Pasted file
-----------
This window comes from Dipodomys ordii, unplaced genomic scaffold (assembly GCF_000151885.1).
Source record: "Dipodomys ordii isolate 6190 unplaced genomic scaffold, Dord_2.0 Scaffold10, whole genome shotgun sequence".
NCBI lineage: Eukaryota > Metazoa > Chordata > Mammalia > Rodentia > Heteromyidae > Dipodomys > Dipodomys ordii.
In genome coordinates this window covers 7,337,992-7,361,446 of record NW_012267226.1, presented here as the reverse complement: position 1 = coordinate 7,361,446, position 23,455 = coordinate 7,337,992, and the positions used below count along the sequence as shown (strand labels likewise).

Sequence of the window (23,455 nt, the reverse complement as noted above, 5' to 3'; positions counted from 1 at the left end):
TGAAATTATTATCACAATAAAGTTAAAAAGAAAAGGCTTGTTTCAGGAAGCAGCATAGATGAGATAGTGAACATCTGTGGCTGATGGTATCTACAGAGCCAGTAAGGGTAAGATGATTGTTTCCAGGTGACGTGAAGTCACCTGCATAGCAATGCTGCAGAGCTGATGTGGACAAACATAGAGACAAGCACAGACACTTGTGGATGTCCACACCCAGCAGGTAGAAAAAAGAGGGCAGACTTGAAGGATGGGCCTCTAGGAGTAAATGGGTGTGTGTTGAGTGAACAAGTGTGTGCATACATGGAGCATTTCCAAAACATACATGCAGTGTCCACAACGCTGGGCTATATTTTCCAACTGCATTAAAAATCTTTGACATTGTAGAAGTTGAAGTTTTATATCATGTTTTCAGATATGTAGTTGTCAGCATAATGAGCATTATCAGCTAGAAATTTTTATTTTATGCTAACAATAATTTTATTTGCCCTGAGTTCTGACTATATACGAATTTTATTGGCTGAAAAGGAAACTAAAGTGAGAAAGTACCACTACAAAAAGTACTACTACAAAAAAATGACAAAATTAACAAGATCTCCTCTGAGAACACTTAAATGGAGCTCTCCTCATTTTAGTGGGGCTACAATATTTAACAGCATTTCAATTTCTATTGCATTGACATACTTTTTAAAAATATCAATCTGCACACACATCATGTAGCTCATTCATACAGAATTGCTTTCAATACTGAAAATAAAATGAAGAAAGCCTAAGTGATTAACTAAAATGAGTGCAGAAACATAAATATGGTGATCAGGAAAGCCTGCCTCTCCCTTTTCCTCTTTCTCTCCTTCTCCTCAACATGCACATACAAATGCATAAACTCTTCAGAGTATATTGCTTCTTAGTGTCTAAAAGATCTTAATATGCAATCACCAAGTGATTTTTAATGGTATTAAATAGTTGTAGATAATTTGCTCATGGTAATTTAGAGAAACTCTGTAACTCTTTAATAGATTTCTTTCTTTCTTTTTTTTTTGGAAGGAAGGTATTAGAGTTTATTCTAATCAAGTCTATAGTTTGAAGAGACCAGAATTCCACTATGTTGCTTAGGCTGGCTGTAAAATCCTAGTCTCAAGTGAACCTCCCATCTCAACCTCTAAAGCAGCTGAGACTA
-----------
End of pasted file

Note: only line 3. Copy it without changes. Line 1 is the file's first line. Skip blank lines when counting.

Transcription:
NCBI lineage: Eukaryota > Metazoa > Chordata > Mammalia > Rodentia > Heteromyidae > Dipodomys > Dipodomys ordii.